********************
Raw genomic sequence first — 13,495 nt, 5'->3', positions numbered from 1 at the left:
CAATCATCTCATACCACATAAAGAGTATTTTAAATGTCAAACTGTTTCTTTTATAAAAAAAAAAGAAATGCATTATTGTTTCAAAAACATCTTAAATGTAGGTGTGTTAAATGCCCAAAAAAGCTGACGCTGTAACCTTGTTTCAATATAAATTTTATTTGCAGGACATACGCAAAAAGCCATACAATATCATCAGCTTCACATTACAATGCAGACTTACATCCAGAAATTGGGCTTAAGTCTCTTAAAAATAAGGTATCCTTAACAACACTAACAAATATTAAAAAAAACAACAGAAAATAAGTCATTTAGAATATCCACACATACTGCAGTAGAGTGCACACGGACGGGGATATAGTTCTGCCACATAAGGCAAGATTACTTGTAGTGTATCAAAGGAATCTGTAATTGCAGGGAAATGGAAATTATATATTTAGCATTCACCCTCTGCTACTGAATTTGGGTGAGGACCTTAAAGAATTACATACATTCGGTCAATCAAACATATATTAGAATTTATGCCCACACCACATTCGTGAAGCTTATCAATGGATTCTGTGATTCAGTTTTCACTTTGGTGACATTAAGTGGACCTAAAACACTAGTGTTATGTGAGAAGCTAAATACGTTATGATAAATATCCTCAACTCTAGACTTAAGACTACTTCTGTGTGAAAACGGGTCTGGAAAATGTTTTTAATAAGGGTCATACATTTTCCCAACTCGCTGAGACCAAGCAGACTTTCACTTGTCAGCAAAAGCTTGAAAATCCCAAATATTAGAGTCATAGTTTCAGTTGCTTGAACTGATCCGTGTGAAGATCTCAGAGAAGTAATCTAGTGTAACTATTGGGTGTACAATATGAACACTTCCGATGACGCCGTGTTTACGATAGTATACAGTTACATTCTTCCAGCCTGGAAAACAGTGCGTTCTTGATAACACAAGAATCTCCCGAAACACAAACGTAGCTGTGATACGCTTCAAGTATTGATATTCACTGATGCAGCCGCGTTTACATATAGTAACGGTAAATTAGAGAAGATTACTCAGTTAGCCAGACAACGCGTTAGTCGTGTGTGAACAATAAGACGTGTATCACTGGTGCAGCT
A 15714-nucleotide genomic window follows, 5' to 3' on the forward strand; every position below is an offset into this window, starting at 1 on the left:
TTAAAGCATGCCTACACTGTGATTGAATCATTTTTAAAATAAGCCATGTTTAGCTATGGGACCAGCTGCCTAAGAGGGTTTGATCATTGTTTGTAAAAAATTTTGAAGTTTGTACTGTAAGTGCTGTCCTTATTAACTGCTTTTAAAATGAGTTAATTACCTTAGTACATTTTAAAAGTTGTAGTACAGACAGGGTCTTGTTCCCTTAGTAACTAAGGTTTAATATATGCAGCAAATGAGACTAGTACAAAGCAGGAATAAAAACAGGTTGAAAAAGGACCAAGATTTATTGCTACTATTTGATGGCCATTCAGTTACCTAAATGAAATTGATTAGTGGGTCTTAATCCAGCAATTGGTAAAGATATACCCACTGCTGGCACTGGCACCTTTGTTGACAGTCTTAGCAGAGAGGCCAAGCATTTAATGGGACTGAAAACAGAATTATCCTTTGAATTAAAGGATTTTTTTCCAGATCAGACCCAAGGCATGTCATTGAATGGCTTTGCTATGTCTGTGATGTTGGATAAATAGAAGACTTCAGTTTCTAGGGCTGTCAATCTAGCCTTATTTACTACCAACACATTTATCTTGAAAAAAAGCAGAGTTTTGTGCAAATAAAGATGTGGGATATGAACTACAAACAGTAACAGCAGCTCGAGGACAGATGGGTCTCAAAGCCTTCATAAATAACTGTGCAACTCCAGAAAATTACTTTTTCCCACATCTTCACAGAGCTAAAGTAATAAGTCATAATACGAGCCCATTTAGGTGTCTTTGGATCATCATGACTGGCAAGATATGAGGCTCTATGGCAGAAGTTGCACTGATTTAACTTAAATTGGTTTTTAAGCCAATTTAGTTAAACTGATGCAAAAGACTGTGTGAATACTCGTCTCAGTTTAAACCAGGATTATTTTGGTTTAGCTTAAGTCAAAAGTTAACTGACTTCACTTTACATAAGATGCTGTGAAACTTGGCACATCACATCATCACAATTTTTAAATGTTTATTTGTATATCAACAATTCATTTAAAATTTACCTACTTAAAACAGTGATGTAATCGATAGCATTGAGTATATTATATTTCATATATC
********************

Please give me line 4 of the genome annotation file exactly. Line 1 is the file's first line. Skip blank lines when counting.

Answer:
TTAAAGCATGCCTACACTGTGATTGAATCATTTTTAAAATAAGCCATGTTTAGCTATGGGACCAGCTGCCTAAGAGGGTTTGATCATTGTTTGTAAAAAATTTTGAAGTTTGTACTGTAAGTGCTGTCCTTATTAACTGCTTTTAAAATGAGTTAATTACCTTAGTACATTTTAAAAGTTGTAGTACAGACAGGGTCTTGTTCCCTTAGTAACTAAGGTTTAATATATGCAGCAAATGAGACTAGTACAAAGCAGGAATAAAAACAGGTTGAAAAAGGACCAAGATTTATTGCTACTATTTGATGGCCATTCAGTTACCTAAATGAAATTGATTAGTGGGTCTTAATCCAGCAATTGGTAAAGATATACCCACTGCTGGCACTGGCACCTTTGTTGACAGTCTTAGCAGAGAGGCCAAGCATTTAATGGGACTGAAAACAGAATTATCCTTTGAATTAAAGGATTTTTTTCCAGATCAGACCCAAGGCATGTCATTGAATGGCTTTGCTATGTCTGTGATGTTGGATAAATAGAAGACTTCAGTTTCTAGGGCTGTCAATCTAGCCTTATTTACTACCAACACATTTATCTTGAAAAAAAGCAGAGTTTTGTGCAAATAAAGATGTGGGATATGAACTACAAACAGTAACAGCAGCTCGAGGACAGATGGGTCTCAAAGCCTTCATAAATAACTGTGCAACTCCAGAAAATTACTTTTTCCCACATCTTCACAGAGCTAAAGTAATAAGTCATAATACGAGCCCATTTAGGTGTCTTTGGATCATCATGACTGGCAAGATATGAGGCTCTATGGCAGAAGTTGCACTGATTTAACTTAAATTGGTTTTTAAGCCAATTTAGTTAAACTGATGCAAAAGACTGTGTGAATACTCGTCTCAGTTTAAACCAGGATTATTTTGGTTTAGCTTAAGTCAAAAGTTAACTGACTTCACTTTACATAAGATGCTGTGAAACTTGGCACATCACATCATCACAATTTTTAAATGTTTATTTGTATATCAACAATTCATTTAAAATTTACCTACTTAAAACAGTGATGTAATCGATAGCATTGAGTATATTATATTTCATATATC